State Rep. Nick Bain, R-Corinth, right, answers a question from Rep. Edward Blackmon Jr., D-Canton, during a discussion over a bill that would ban gender affirming care for Mississippians 18 and under. Photo taken on Thursday, Jan. 19, 2023. (AP Photo/Rogelio V. Solis)

One incumbent state House member was defeated in Tuesday’s party primary election and another, veteran Rep. Nick Bain of Corinth, appears dangerously close to losing.

Runoff elections were held Tuesday for various county posts throughout the state, including for six state House seats. Runoff elections were required in contests where no candidate garnered a majority vote in the Aug. 8 first primary.

RESULTS: Mississippi primary runoff election 2023

In House District 2, which encompasses much of Alcorn County in northeast Mississippi, Bain, who served the past four legislative sessions as Judiciary B chair, was trailing Brad Mattox 2,351 votes to 2,329 votes.

The only votes left to be counted are mail-in ballots and votes cast by people who voted without a government-issued photo identification. Mail-in ballots must be postmarked by election day, but can be delivered via mail up to five days after the election. And people who voted without an ID have five days to return to the clerk’s office with an ID and have their vote counted.

“I do not intend to concede, and we will have a team of lawyers looking at the process next week,” Bain told Mississippi Today.

While the Mississippi Constitution gives the Legislature the authority to decide whether to seat its members, a Supreme Court ruling has said that legislative candidates should file election challenges in party primary elections with the courts. Challenges of general election legislative races are to be decided by the Legislature.

Also on Tuesday, first-term incumbent Dale Goodin, R-Richton, lost his runoff to Elliott Burch 3,167 votes to 1,047.

Burch will face Democrat Matthew Daves in the November general election in House District 105 located in southeast Mississippi.

In Jackson District 66 in a Democratic runoff, Fabian Nelson defeated Roshunda Harris-Allen 1,296 votes to 582 in incomplete returns.

Annise Parker, chief executive officer of the LGBTQ+ Victory Fund, said Nelson will be the first openly LGBTQ+ member elected to the Mississippi Legislature. Nelson will not face a challenge in the November general election.

“Representation matters – especially in Mississippi, which is one of the last two states to achieve the milestone of electing an out LGBTQ+ lawmakers,” Parker said. “Voters in Mississippi should be proud of the history they’ve made, but also proud to know they’ll be well represented by Fabian. Fabian’s victory is a testament to his dedication to his community and the thoughtful diligent work he put into winning this campaign.”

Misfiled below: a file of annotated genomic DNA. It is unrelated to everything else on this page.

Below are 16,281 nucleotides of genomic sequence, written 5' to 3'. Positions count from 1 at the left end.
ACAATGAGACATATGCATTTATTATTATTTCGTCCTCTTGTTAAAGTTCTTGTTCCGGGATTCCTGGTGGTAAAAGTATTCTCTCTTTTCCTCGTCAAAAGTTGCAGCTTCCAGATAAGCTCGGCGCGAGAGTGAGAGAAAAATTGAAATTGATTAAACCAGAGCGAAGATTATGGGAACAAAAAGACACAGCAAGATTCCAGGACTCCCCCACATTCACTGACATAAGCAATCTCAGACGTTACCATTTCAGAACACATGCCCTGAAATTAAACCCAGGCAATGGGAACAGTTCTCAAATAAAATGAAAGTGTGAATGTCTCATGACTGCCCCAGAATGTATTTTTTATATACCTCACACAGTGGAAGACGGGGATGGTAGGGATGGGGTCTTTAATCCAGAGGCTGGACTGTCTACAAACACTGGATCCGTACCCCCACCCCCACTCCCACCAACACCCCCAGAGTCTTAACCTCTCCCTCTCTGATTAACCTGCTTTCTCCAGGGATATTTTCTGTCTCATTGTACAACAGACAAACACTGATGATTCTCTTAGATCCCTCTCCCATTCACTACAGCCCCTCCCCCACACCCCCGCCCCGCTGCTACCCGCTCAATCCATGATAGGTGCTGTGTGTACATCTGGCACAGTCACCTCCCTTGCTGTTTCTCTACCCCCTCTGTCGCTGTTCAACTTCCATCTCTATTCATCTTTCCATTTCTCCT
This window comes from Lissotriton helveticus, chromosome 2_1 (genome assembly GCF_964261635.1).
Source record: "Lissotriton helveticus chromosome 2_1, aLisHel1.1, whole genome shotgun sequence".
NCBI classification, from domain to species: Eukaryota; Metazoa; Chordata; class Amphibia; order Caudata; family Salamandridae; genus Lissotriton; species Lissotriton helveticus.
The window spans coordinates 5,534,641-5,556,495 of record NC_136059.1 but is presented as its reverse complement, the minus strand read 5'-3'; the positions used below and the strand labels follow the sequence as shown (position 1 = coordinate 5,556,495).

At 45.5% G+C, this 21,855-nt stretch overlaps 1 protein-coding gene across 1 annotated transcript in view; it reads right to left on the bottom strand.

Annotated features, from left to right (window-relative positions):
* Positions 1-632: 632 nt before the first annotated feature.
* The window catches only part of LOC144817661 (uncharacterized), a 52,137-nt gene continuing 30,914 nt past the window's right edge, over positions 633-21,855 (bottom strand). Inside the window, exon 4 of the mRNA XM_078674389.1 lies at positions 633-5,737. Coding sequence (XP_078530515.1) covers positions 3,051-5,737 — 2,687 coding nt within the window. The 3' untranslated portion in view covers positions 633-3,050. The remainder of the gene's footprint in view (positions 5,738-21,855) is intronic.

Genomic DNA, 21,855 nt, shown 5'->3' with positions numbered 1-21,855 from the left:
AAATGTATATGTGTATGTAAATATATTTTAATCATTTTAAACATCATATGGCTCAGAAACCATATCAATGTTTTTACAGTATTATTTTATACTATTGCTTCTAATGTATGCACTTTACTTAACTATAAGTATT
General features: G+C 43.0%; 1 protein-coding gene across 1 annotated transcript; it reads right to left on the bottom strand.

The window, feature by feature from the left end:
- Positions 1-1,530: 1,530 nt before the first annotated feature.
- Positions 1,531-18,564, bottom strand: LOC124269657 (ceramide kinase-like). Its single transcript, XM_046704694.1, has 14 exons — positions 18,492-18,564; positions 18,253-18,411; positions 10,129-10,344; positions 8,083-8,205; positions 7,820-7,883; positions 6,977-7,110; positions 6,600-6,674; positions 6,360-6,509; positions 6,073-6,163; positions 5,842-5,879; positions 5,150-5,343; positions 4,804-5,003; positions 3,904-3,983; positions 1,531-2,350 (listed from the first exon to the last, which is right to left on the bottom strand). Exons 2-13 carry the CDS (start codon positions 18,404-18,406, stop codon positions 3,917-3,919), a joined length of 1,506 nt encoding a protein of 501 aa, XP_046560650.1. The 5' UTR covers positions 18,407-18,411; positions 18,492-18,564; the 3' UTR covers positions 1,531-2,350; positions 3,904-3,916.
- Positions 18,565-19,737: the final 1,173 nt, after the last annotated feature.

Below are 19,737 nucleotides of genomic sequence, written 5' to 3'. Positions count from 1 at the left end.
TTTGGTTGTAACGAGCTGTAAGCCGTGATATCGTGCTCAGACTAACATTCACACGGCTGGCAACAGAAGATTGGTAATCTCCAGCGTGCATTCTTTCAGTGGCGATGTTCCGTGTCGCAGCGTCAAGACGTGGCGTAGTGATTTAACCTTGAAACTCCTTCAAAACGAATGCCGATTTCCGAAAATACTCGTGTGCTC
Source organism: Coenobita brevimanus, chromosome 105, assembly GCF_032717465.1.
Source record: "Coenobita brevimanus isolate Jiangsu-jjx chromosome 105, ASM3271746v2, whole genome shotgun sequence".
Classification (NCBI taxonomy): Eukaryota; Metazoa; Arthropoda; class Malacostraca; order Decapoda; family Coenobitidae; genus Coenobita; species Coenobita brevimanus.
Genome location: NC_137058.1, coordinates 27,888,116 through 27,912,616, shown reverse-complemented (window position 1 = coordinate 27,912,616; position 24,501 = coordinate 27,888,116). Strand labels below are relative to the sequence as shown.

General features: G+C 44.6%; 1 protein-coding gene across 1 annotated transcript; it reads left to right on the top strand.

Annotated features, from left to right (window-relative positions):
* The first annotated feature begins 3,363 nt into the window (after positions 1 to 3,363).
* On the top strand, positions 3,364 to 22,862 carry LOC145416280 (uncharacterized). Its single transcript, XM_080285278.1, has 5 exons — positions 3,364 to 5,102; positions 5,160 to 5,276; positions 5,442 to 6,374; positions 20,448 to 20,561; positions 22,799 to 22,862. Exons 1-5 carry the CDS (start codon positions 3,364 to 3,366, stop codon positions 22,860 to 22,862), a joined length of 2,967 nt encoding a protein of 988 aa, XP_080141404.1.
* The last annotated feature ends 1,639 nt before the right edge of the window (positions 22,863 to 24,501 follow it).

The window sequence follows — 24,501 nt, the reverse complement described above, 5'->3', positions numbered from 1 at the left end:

There were two other party runoff primaries in races centered in Jackson.

In a Democratic runoff in District 72, Justis Gibbs, the son of the former incumbent in the district Debra Gibbs, defeated Rukia Lumumba, the sister of Jackson Mayor Chokwe Antar Lumumba. Gibbs won the contest 1,558 votes to 982 in incomplete returns.

And in the Democratic runoff in Jackson House District 69, Tamarra Butler-Washington defeated Patty Patterson by 909 votes to 524 votes.

On the Gulf Coast in District 115, Republican Zachary Grady defeated Felix Gines 718 votes to 445 votes in incomplete returns.

The only House winner from Tuesday who will face opposition in November is Burch in District 105.

READ MORESix House runoff elections slated for Tuesday, including for two incumbents

CORRECTION: This story has been corrected to say that a state Supreme Court ruling held that election challenges to primaries for legislative seats are to be decided by the courts, not the Legislature.

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Bobby Harrison, Mississippi Today’s senior capitol reporter, covers politics, government and the Mississippi State Legislature. He also writes a weekly news analysis which is co-published in newspapers statewide. A native of Laurel, Bobby joined our team June 2018 after working for the North Mississippi Daily Journal in Tupelo since 1984. He is president of the Mississippi Capitol Press Corps Association and works with the Mississippi State University Stennis Institute to organize press luncheons. Bobby has a bachelor's in American Studies from the University of Southern Mississippi and has received multiple awards from the Mississippi Press Association, including the Bill Minor Best Investigative/In-depth Reporting and Best Commentary Column.